What I wanted to say was that for the people who were living through this, it was really clear from the get-go that the answer wasn't going to be in Minneapolis that there were no police. The kind of folks who were standing on stage really had different ideas about what “dismantle” meant. They were coming to that moment out of a sense of frustration and a deep sense of loss and grief.

It was also clear that even though the charter amendment failed to pass in November 2021, that a lot of the pieces that were supposed to go into that could happen without a charter amendment. And in fact some have moved forward, both initiatives that are led by City Hall but also initiatives that are happening just by everyday residents who are fighting for change on the ground.

One of the real missed opportunities of the charter amendment is that coming together of different perspectives about how to fix this problem or at least start to chip away at it. So much of the air in the room was devoted to the charter amendment that when that fails it creates a vacuum locally around what people are pushing for.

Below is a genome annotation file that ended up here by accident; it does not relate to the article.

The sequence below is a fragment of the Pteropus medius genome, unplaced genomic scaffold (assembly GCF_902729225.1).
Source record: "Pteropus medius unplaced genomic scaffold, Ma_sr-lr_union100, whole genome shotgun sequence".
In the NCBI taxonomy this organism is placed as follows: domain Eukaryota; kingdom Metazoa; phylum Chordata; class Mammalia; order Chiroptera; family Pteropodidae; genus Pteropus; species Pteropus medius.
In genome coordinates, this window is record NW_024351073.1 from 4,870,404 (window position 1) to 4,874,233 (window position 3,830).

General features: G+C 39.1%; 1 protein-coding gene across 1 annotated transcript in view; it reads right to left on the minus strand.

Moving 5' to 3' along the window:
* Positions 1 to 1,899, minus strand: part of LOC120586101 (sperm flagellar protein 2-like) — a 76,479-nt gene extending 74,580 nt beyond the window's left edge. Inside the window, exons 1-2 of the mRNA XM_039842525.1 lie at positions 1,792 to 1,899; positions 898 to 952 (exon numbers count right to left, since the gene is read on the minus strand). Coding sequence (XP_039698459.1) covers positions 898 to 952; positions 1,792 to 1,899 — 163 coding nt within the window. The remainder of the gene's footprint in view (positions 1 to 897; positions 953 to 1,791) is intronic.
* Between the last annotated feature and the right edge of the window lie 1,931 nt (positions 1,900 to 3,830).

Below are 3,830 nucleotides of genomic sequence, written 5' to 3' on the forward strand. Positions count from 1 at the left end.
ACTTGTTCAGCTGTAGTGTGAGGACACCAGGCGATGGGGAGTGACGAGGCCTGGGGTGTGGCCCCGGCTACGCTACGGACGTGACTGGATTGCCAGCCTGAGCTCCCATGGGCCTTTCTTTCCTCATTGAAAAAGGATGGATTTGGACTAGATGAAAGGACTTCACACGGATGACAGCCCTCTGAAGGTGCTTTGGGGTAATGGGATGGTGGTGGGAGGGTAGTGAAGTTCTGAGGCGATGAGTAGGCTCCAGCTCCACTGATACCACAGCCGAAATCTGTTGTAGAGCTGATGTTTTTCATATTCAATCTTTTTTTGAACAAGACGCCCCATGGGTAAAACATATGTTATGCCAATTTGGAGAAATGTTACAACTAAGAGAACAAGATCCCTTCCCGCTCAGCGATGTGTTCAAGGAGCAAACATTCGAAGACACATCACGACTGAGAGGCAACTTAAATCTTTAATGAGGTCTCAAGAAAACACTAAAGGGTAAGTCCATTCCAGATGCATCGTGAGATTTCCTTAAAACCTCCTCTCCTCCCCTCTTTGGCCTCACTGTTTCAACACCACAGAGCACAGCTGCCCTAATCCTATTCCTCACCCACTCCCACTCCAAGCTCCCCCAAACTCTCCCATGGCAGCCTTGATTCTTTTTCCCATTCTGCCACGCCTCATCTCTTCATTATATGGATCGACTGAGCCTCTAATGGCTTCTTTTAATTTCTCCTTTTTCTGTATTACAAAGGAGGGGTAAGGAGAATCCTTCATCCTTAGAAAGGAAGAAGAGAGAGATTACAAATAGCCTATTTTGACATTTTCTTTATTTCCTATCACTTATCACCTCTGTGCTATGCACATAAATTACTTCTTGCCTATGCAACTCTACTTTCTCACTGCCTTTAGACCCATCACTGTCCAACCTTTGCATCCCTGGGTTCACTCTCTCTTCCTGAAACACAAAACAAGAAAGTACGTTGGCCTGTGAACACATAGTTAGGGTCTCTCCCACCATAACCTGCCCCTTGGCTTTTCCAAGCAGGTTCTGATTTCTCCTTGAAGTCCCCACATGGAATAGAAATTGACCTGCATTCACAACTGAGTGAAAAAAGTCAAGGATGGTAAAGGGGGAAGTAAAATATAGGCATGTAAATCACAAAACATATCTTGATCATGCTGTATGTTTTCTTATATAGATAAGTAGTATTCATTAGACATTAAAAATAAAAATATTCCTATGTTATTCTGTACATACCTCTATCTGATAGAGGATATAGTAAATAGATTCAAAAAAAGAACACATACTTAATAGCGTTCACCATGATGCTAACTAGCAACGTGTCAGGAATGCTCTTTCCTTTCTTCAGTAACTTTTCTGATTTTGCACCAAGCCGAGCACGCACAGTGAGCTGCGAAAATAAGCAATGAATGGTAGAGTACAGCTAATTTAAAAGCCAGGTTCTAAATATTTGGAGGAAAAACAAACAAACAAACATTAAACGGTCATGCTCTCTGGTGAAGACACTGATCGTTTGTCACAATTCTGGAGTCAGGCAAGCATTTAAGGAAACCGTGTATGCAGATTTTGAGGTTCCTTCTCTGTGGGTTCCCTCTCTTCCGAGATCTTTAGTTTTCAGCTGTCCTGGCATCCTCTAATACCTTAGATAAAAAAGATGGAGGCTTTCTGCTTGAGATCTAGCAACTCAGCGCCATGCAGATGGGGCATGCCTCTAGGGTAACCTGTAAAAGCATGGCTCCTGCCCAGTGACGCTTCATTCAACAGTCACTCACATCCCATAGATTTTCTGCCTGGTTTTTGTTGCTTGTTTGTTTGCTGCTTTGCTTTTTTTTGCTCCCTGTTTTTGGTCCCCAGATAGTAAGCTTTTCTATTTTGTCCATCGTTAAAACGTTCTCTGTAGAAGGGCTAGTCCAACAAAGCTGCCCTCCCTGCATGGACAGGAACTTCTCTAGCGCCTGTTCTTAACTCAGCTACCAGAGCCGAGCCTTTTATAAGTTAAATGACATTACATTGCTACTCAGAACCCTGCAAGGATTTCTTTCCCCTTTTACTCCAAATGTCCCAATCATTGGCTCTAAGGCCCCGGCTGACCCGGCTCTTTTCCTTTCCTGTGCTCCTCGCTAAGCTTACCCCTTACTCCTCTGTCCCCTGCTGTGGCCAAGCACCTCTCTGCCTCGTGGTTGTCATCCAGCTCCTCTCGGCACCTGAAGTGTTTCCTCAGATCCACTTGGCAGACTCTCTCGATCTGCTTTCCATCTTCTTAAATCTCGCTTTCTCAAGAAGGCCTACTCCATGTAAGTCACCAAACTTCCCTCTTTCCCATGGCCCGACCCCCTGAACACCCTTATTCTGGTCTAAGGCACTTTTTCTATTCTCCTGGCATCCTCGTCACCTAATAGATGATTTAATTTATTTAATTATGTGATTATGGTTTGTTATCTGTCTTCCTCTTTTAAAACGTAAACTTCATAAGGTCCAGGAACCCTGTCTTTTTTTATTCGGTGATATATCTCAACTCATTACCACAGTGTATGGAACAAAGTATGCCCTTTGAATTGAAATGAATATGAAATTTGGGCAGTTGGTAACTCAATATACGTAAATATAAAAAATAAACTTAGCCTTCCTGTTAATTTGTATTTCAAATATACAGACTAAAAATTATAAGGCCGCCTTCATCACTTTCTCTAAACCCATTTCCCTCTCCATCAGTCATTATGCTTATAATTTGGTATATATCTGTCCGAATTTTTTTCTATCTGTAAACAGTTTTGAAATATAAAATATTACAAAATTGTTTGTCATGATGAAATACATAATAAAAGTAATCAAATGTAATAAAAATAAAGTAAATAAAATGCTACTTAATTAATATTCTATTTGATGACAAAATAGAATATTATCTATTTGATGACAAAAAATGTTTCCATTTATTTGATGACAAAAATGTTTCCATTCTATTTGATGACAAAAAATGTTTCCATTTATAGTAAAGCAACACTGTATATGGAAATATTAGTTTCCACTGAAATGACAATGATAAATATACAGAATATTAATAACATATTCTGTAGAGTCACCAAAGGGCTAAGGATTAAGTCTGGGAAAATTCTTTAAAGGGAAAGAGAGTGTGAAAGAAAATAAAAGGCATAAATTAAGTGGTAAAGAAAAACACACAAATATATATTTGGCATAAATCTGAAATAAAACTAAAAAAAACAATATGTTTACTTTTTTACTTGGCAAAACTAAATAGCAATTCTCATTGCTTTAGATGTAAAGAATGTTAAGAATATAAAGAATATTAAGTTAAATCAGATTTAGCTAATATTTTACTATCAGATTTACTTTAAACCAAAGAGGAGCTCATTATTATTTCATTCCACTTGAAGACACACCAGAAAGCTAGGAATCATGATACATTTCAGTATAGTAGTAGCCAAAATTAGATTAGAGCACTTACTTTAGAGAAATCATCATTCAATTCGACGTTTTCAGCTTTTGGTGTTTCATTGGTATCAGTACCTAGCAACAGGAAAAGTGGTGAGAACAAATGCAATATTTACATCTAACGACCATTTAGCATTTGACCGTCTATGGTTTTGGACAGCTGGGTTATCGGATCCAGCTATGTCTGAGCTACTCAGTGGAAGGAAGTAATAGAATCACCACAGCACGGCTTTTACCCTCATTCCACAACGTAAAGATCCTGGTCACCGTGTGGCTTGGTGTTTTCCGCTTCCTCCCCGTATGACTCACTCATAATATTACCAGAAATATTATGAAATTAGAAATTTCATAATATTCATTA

Do you think that push for the charter amendment was a mistake? What alternatives would you have envisioned?

The most obvious one is that there were sets of community organizers who had been really deep in the fight around police accountability for a long time, particularly Black residents in north Minneapolis who did not support the idea of defunding police. There was a long time there to try and get more buy-in from north Minneapolis, to think about how we would ensure what the charter amendment was promising. And so I think if groups could have created a bit more common alignment on what exactly the charter amendment was going into the vote, I think that would have helped.

It seemed like a lot of people took that year-long delay as a loss in a way instead of as an opportunity to build. Which feels sort of common—I’m digressing here—but it feels like a common sort of left response to pushback in Minneapolis. Instead of "What can we do with this?" it's always "We ran into the wall again."